Meditation & Relaxation Groups

Meditation is a very ‘on-trend’ thing at the moment. But even for your residents, taking time to be quiet and still, to be mindful and thoughtful, can be very important. Meditation has the same healing and soothing effects on our brains as an eight hour sleep, so it’s a fantastic activity to try and include in the daily routine.

“Evidence shows that it can help with a number of problems, such as recurrent depression, anxiety disorders, addictive behaviour, chronic pain and many more mental and physical problems,” says an article on ageuk.org.uk.

Meditation exercises don’t have to be very long – just ten minutes will work well, and you don’t have to be an expert. There’s lots of meditation apps or CDs you can use, and various scripts or guidelines online too. Meditation can include a combination of deep breathing, visualisations, gentle movements and quiet moments.

Samuel A. Mielcarski, writing on mindfulnessforseniors.com, suggests the following things. “Focused meditations can be used to teach seniors proper breathing strategies to help decrease stress and anxiety and improve their well-being. Mantra meditations in a group setting can be a fun way to improve a sense of community and allow seniors to socialise, which can help to prevent depression and/or feelings of loneliness. This could be a whole other facet of therapeutic activities that long-term care facilities could be providing to their residents. Mindfulness meditations within a peaceful setting (such as a garden) can help to improve fine motor skills and overall feelings of well-being as seniors are allowed to connect with nature. This type of meditation for seniors has been shown to really help with chronic pain.”

You can find some free guided meditations here, here and here. Age UK shares this simple exercise you can try at your home, courtesy of Dr Danny Penman who has written on mindfulness and meditation.

  • If your condition allows it, sit erect but relaxed in a straight-backed chair with your feet on the floor. If you cannot sit, then lie on a mat or blanket on the floor or on your bed. Allow your arms and hands to be as relaxed as possible.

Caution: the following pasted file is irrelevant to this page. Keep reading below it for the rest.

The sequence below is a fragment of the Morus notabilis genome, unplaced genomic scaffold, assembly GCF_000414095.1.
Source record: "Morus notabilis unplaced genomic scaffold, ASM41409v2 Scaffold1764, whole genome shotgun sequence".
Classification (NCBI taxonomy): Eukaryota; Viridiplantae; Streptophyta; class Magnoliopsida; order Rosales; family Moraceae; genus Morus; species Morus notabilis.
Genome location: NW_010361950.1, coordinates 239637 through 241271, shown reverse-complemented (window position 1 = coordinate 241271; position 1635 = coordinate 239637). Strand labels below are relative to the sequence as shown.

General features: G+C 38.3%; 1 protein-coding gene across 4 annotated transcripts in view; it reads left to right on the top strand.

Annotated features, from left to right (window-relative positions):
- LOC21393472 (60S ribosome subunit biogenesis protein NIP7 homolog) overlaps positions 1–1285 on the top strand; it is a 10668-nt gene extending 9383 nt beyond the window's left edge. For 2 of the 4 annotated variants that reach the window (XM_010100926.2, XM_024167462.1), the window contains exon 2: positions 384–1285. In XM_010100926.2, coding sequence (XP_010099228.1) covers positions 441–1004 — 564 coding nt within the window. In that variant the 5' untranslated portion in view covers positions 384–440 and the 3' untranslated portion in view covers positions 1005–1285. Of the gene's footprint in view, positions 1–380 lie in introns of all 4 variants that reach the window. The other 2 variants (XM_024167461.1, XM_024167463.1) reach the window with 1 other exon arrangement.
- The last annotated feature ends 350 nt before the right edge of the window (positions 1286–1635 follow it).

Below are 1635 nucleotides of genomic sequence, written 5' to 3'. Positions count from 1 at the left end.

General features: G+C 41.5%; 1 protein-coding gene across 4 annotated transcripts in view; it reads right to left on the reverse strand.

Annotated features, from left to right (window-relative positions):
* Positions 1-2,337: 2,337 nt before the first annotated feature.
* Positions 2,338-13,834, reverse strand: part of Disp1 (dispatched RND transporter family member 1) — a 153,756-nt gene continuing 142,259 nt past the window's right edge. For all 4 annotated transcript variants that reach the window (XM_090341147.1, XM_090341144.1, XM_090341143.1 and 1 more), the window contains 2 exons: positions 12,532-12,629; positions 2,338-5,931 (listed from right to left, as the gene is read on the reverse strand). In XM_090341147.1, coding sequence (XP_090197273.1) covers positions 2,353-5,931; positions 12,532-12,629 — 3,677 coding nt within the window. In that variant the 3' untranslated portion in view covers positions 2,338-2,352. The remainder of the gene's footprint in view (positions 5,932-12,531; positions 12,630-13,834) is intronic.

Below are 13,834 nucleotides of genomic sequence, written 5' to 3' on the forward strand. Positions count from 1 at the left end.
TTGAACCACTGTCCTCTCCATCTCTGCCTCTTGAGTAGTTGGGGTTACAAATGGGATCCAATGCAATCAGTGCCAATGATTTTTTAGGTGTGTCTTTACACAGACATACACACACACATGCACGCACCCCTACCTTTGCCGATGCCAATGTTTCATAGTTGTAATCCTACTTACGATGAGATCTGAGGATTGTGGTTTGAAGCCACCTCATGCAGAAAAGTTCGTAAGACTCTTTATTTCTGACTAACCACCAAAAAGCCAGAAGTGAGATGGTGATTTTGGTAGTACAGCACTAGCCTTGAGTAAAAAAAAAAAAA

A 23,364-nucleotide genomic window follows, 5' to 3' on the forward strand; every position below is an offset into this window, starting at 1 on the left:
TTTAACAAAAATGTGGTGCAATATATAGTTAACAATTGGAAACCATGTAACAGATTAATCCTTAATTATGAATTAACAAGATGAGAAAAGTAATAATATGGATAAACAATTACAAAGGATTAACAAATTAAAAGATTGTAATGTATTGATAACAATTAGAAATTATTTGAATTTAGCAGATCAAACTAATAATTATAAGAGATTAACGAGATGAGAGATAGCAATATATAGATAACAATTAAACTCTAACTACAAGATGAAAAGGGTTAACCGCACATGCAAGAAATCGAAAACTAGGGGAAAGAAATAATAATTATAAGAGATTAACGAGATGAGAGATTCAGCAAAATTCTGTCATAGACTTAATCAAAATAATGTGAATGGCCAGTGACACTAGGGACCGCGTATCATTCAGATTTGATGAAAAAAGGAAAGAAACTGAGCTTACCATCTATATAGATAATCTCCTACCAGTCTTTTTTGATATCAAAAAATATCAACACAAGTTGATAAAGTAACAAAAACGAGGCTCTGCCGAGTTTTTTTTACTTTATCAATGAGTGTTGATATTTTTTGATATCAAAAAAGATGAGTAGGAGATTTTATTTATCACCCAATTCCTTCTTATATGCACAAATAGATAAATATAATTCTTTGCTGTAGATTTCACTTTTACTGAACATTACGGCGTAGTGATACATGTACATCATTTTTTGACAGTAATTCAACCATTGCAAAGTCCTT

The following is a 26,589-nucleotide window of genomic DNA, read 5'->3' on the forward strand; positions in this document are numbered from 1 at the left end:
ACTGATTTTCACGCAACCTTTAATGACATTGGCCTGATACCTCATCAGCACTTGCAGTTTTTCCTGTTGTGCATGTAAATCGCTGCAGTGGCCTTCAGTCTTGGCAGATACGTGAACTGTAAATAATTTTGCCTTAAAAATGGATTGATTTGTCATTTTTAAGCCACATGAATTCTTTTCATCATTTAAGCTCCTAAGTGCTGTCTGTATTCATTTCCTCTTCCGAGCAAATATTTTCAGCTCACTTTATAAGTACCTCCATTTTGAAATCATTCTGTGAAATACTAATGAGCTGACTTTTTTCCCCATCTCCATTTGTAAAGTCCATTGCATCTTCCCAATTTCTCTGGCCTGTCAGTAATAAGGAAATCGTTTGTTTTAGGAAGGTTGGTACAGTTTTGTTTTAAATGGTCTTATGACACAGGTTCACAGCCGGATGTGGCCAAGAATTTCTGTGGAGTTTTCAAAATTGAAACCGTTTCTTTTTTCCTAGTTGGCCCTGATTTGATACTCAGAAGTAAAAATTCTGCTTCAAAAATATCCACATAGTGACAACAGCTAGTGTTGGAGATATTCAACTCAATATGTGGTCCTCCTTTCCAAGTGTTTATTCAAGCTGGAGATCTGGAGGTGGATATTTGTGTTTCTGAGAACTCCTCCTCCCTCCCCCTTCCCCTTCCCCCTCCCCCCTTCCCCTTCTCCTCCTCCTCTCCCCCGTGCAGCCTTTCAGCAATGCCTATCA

• Gently close your eyes and focus your awareness on the breath as it flows into and out of your body. Feel the sensations the air makes as it flows in through your mouth or nose, down your throat and into your lungs. Feel the expansion and subsiding of your chest and belly as you breathe. Focus your awareness on where the sensations are strongest. Stay in contact with each in-breath and each out-breath. Observe it without trying to alter it in any way or expecting anything special to happen.
  • When your mind wanders, gently shepherd it back to the breath. Try not to criticise yourself. Minds wander. It’s what they do. The act of realising that your mind has wandered – and encouraging it to return to focus on the breath – is central to the practice of mindfulness.
  • Your mind will eventually become calm – or it may not. If it becomes calm, then this may only be short-lived. Your mind may become filled with thoughts or powerful emotions such as fear, anger, stress or love. These may also be fleeting. Whatever happens, simply observe as best you can without reacting to your experience or trying to change anything. Gently return you awareness back to the sensations of the breath again and again.
  • After a few minutes, or longer if you prefer, gently open your eyes and take in your surroundings.

The following video explains, and shows, how easy and peaceful meditation can be, and you can also read more about the benefits here.